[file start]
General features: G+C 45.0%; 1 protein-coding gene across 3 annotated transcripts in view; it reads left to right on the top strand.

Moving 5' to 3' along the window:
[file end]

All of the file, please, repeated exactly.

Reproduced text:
General features: G+C 45.0%; 1 protein-coding gene across 3 annotated transcripts in view; it reads left to right on the top strand.

Moving 5' to 3' along the window: